"Small Town Gay Bar"- A Review
“Small Town Gay Bar” is a 2006 documentary film that focuses on the relationship between friendships/family environment at the local gay bar and the antagonism of the Bible belt experience in small towns in Mississippi. This movie had been sitting in my Netflix queue for some time. I was waiting for an ideal time to watch it, where I could take it all in.
Malcolm Ingram directed this film based on the experiences of homosexual locals from two towns in Mississippi. What struck me the most about this film is the general underlying sadness. For many these bars, Rumors and Crossroads, are the only places the subjects of the film can be themselves. They are members of a fairly religious society that considers them to be second class citizens.
The focus of this film is not the camera work or the lovely locations, most of the scenes take place in very poor areas of Shannon and Meridian Mississippi. The focus is instead on the stories of the people who frequent the two bars. Through these bars the subjects are able to form a close-knit group. It is within these groups that people can come as they are and exist without fear of being accepted.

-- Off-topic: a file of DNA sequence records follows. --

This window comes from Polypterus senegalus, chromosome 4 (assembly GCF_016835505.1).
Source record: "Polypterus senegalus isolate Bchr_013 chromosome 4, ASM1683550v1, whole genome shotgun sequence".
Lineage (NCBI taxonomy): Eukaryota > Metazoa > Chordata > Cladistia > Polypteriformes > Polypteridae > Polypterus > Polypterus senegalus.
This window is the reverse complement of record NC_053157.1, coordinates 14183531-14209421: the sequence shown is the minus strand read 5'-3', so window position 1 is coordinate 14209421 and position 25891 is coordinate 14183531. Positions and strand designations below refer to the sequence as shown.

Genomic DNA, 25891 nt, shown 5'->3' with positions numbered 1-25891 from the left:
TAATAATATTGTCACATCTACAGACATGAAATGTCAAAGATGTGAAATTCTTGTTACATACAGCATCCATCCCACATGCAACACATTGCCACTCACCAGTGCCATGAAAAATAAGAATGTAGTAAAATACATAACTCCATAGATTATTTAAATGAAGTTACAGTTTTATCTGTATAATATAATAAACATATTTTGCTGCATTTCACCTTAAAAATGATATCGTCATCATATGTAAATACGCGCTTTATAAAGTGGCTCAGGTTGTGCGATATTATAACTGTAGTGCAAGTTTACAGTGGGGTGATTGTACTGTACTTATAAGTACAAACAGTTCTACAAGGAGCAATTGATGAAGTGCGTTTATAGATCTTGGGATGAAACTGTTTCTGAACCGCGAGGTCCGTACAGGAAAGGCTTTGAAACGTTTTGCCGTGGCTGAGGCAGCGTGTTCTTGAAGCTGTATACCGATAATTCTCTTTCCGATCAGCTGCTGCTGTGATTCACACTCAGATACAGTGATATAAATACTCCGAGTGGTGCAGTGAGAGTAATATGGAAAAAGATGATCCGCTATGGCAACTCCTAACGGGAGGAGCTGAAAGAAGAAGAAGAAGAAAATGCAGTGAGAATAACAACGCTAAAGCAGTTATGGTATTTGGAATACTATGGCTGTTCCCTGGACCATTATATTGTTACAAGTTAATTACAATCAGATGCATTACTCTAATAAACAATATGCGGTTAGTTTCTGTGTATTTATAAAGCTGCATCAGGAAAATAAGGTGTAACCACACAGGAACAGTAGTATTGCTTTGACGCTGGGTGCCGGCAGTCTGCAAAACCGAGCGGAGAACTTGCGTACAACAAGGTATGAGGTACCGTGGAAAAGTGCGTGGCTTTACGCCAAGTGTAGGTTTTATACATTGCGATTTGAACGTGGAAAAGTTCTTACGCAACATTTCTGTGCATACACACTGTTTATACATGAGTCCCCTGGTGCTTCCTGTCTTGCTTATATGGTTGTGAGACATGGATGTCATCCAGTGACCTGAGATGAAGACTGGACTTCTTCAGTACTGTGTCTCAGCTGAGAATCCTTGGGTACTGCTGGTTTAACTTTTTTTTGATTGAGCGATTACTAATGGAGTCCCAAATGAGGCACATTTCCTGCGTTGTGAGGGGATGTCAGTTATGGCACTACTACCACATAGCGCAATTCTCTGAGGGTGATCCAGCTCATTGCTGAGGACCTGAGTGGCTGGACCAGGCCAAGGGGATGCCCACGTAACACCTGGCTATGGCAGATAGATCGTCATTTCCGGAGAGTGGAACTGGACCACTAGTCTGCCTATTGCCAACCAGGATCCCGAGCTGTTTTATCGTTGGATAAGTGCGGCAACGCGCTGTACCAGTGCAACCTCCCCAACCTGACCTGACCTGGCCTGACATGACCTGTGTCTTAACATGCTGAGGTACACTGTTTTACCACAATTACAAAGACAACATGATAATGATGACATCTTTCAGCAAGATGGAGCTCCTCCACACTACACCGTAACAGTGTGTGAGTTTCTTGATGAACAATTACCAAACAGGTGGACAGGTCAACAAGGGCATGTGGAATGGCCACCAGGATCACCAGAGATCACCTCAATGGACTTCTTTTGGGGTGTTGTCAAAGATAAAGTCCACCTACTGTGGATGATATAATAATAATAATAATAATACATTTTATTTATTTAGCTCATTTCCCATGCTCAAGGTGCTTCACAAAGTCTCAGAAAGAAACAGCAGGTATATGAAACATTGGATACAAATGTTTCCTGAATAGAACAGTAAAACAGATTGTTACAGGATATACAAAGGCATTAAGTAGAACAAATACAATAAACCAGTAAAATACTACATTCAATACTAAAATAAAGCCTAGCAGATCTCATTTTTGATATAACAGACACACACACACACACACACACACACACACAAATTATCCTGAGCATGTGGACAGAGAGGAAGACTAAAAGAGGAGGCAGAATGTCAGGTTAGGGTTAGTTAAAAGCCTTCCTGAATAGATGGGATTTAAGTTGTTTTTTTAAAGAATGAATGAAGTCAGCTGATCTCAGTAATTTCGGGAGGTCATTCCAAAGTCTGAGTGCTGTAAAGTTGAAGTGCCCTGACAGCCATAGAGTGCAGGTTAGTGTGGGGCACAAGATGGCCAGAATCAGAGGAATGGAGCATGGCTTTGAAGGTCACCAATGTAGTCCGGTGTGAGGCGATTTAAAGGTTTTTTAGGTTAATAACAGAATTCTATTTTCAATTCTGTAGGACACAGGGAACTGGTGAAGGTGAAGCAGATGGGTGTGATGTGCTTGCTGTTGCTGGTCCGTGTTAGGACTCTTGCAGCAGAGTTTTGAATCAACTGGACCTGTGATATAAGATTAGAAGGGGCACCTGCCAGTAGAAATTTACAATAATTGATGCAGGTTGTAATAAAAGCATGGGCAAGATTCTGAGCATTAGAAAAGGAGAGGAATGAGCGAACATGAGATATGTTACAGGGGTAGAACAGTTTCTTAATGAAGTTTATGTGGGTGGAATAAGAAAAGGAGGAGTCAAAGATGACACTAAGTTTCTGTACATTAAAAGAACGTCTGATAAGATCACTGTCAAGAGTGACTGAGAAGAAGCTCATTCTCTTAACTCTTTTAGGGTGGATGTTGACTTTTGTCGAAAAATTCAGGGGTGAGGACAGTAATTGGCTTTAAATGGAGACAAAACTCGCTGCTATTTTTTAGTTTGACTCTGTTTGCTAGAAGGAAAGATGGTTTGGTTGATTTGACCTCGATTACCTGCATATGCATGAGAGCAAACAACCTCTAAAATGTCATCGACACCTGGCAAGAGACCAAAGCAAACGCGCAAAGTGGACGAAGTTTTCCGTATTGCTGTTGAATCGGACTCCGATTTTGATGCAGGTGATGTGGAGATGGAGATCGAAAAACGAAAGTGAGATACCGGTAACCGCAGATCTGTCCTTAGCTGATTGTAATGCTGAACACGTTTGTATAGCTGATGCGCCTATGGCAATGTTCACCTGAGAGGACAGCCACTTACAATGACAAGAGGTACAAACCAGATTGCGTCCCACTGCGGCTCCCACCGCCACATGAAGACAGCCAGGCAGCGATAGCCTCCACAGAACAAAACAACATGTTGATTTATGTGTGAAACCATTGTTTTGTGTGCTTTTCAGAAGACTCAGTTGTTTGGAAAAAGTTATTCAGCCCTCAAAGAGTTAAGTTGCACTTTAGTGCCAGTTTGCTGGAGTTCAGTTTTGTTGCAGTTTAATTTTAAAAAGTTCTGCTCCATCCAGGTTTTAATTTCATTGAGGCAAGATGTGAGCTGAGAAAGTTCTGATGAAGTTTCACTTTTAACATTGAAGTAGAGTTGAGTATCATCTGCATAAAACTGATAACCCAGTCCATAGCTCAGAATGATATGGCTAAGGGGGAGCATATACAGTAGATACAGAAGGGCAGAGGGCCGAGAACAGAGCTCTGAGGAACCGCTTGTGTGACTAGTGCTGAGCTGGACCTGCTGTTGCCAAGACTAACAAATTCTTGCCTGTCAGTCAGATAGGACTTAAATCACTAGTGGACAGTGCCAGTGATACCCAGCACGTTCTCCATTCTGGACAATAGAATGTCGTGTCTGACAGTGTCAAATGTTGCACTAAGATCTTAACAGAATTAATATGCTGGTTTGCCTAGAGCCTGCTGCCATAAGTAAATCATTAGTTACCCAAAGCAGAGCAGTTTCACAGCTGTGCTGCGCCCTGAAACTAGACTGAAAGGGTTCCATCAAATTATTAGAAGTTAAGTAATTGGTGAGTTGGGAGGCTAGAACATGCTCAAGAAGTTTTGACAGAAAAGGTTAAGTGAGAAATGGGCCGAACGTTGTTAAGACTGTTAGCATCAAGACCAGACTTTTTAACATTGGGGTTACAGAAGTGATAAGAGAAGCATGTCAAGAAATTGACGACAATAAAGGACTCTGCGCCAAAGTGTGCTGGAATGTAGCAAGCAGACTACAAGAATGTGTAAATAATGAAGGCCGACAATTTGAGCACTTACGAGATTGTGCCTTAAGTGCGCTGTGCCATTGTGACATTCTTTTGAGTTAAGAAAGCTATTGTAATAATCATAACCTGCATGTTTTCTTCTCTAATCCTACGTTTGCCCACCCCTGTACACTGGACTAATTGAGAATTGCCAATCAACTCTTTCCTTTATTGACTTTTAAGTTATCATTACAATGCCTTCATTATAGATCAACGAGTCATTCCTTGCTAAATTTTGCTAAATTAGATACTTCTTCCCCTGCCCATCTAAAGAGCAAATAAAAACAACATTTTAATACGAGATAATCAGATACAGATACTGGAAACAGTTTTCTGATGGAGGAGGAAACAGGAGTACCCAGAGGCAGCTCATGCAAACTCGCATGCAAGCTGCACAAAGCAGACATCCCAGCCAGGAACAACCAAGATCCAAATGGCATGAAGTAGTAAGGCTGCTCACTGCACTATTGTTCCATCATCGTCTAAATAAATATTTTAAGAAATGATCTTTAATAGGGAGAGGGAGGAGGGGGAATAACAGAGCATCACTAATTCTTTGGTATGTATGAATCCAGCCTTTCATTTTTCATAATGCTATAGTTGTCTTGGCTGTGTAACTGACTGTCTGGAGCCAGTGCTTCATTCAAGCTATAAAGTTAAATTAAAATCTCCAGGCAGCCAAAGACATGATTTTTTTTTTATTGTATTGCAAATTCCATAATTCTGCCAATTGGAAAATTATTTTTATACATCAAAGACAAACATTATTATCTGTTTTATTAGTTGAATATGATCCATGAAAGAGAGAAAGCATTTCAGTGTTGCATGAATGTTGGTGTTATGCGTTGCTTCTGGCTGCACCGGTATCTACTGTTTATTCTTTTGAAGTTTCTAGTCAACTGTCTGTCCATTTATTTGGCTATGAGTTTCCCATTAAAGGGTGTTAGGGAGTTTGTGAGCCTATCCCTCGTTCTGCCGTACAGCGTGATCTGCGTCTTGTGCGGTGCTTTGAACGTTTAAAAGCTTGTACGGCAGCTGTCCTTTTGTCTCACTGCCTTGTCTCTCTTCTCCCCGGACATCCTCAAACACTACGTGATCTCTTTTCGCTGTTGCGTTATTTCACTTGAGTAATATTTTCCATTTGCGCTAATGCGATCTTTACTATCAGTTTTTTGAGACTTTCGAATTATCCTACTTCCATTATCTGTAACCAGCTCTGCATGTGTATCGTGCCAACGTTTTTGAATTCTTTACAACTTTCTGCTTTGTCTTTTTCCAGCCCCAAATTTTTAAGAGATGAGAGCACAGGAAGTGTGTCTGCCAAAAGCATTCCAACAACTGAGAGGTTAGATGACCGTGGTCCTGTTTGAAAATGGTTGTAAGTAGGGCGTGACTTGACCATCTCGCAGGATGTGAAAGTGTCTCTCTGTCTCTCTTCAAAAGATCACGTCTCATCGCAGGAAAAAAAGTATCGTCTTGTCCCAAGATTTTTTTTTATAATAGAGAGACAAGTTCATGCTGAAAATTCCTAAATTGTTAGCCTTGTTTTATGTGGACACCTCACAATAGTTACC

I thought this film was successful. It gives an honest perspective from both sides of the story, ranging from supportive to downright angry and hateful reactions. One particularly hateful person that was interviewed was Fred Phelps, the leader of the Westboro Baptist Church out of Topeka, Kansas. Phelps is known for creating the slogan “God Hates Fags” and spreading hate. I think it is this balance between showing the good and the bad that makes this film successful.
So when you’re out on the town, don’t forget your local gay bar. The only thing this film asks is that you be yourself. Straight, gay, girl, boy, black, and white, it makes no difference all are welcome.